Somewhere along the line, we came to accept this idea that Montana is a battleground—that farmers and ranchers are at war with environmentalists, as though agriculture and
environmentalism were diametrically opposed. But ask folks from either group what they believe in and you’re likely to get the same answer: they want what’s best for Montana.

“We all have a lot more in common than people might think,” says Laura Nelson of the Ranchers Stewardship Alliance (RSA). “We believe working lands and ranching lands are some of the best places to care for wildlife, clean air, water, and grasslands. Ranching, conservation, and community make a winning team in rural Montana.”

RSA was born in 2003, when several ranch families across northern Montana came together to solve some common problems. Since then, RSA leaders have worked alongside professional consensus builders, technical experts, business professionals, and staff of agencies and conservation groups to develop strategies to meet the needs of Montana’s wildlife, while also protecting ranching traditions. Members have had the satisfaction of their input being requested and respected on wildlife issues. More than anything else, the RSA wants to offer hope for the future of rural communities, with a stepwise plan to build good outcomes for all involved.

“This is a huge recreational area for hunting and fishing. This particular area is one of the last intact grasslands in the world,” says founding member and current RSA Board President Leo Barthelmess, addressing concerns beyond ranching operations. “It’s all got to work in concert if we’re going to have stable communities.”

At this stage in RSA’s evolution, the group recognizes that economic instability and the continued out-migration of young people threaten the long-term viability of agriculture on the northern prairies. Because Montana’s rural communities and the abundant wildlife here are sustained in large part by ranchers, the challenge is to create a vibrant, profitable, sustainable future for ranching in this region.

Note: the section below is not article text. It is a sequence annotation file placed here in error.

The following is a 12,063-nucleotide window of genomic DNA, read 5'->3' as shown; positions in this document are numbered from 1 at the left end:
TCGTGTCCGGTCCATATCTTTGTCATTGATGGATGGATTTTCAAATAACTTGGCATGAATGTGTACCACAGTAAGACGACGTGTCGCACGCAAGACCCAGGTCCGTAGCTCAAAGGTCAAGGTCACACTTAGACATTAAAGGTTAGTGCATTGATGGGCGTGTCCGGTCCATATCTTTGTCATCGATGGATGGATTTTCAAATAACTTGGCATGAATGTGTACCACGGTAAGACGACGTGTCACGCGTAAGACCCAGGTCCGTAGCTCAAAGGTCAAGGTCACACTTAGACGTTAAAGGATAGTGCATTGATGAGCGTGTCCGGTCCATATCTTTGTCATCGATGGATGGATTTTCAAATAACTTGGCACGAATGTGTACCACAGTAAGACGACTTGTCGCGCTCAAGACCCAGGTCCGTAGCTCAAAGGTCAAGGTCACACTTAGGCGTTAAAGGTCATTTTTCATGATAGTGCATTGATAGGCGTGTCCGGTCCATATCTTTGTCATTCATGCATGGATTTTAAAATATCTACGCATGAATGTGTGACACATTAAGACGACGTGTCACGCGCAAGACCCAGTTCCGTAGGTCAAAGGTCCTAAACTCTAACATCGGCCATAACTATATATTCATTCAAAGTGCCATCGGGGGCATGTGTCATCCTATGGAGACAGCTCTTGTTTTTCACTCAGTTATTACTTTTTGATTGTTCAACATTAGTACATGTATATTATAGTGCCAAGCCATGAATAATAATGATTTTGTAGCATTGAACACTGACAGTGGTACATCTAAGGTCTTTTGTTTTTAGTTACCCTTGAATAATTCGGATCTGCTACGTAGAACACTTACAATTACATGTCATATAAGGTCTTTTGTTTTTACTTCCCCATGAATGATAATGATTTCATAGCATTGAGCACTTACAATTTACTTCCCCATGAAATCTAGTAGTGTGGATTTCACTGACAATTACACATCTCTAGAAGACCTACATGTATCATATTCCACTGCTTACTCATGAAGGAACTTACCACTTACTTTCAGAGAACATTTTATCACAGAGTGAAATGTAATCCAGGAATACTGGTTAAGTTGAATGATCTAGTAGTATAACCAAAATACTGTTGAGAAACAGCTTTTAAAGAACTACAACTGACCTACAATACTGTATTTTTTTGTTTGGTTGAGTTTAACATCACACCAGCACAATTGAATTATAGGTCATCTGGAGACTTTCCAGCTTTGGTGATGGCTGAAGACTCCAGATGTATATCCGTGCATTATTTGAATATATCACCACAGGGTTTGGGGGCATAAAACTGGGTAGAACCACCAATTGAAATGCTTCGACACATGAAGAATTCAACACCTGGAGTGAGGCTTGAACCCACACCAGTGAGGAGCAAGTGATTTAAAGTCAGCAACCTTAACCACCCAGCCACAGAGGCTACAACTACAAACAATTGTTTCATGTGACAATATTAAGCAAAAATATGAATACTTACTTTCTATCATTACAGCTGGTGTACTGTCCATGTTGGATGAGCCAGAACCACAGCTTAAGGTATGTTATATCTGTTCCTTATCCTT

“It’s a benefit to all of us for ranchers to care for these lands,” says Nelson.

Prairie ranchers have something unique to offer the conservation world: a proven workforce of low-cost, high- return, site-savvy land stewards who love and understand this demanding landscape. Groups such as The Nature Conservancy have learned that lasting, large-scale conservation is only feasible with the participation and leadership of people who own or manage land.

“Livestock and wildlife can coexist. The RSA works with other organizations with the hope of building something sustainable for local families and future generations,” Barthelmess explains. “Instead of tearing each other down, we need to build something together.”

When it comes to doing what’s right for Montana, there aren’t two sides of the fence—we’re all on open range. For more information, visit

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